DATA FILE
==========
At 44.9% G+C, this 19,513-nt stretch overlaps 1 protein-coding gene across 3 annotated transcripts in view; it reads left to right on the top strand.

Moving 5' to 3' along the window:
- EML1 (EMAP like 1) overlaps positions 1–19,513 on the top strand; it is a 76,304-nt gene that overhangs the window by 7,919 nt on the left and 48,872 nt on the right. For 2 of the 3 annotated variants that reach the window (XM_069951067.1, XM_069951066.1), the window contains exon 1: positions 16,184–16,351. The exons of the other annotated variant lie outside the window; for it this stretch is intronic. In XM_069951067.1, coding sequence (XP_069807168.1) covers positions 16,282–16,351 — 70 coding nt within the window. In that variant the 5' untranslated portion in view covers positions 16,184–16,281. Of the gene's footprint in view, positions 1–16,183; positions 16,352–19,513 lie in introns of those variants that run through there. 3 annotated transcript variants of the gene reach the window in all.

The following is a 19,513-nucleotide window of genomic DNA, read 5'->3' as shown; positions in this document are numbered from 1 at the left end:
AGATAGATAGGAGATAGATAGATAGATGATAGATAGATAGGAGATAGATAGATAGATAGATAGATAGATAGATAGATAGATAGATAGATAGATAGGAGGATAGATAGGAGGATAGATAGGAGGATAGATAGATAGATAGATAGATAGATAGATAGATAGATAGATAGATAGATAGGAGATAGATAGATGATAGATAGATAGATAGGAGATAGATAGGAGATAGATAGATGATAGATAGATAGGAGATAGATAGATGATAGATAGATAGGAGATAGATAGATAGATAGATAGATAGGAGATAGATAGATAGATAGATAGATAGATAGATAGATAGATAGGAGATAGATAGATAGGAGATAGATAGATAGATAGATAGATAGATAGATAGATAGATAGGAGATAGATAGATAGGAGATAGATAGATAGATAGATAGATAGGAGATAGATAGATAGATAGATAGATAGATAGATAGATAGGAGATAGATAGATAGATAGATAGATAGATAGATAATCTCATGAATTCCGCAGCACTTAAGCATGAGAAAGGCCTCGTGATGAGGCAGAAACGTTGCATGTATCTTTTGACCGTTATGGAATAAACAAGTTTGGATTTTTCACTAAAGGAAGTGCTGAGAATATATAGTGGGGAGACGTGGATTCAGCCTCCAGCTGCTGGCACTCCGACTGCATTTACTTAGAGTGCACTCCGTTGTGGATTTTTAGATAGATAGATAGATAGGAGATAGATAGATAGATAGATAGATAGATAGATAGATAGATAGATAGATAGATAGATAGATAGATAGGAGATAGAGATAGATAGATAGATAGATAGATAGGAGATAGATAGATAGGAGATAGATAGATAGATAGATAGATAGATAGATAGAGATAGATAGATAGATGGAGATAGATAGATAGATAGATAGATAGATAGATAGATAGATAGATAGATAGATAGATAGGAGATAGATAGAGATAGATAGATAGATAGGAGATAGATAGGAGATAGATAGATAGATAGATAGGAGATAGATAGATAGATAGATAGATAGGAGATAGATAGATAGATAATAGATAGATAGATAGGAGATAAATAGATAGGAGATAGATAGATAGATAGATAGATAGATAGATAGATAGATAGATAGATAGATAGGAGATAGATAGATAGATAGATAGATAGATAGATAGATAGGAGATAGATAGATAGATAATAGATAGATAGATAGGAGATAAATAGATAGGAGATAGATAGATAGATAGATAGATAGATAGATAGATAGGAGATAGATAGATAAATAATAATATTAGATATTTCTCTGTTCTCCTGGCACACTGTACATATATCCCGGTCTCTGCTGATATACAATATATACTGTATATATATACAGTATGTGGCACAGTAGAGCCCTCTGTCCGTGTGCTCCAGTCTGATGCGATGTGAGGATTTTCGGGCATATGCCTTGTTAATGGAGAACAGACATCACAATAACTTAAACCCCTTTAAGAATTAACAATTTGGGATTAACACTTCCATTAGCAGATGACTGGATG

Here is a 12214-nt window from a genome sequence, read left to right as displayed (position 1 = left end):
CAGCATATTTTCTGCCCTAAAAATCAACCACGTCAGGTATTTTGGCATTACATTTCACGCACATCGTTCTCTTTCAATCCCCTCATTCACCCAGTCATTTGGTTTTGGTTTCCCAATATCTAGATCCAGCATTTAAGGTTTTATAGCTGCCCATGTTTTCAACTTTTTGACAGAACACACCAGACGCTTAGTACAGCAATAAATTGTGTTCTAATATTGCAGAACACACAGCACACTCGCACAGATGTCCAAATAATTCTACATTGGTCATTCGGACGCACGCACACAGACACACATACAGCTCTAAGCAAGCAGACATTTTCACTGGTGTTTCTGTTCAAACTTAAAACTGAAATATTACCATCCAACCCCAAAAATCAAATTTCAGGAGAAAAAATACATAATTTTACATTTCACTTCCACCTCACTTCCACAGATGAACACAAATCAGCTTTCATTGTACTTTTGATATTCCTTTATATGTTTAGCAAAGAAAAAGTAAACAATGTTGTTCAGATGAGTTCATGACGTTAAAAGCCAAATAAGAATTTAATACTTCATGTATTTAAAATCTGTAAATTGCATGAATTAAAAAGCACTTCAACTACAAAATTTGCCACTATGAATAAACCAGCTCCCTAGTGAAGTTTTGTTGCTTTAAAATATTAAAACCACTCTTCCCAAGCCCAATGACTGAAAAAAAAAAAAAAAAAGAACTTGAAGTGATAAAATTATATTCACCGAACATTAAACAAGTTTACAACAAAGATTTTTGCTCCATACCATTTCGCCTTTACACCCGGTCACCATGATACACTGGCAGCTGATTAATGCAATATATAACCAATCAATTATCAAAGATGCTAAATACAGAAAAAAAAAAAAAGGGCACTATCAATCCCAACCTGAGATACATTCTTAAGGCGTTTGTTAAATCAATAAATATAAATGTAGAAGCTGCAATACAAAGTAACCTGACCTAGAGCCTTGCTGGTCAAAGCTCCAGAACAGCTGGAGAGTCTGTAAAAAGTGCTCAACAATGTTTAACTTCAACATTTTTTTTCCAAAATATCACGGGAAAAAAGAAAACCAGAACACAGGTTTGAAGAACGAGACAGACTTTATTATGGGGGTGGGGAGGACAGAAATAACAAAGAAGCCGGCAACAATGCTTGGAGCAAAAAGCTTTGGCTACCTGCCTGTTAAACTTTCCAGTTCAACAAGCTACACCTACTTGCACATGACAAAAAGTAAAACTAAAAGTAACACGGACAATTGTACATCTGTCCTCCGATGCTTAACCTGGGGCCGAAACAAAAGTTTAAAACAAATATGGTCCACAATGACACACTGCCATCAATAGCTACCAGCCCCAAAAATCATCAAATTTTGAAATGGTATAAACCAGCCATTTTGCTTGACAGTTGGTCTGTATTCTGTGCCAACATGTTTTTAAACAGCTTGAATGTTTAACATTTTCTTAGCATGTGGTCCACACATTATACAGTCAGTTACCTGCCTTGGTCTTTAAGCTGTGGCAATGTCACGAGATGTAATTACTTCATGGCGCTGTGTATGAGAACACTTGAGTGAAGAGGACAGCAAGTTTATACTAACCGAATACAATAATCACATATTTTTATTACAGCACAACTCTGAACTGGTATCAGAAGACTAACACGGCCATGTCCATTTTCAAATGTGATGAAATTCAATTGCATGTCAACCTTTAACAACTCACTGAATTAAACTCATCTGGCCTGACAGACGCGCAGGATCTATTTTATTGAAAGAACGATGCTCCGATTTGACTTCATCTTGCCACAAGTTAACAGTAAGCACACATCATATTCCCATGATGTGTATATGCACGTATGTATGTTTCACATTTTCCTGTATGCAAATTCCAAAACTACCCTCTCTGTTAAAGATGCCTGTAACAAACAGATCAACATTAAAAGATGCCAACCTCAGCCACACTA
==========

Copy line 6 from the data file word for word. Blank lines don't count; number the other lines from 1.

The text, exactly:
Here is a 12214-nt window from a genome sequence, read left to right as displayed (position 1 = left end):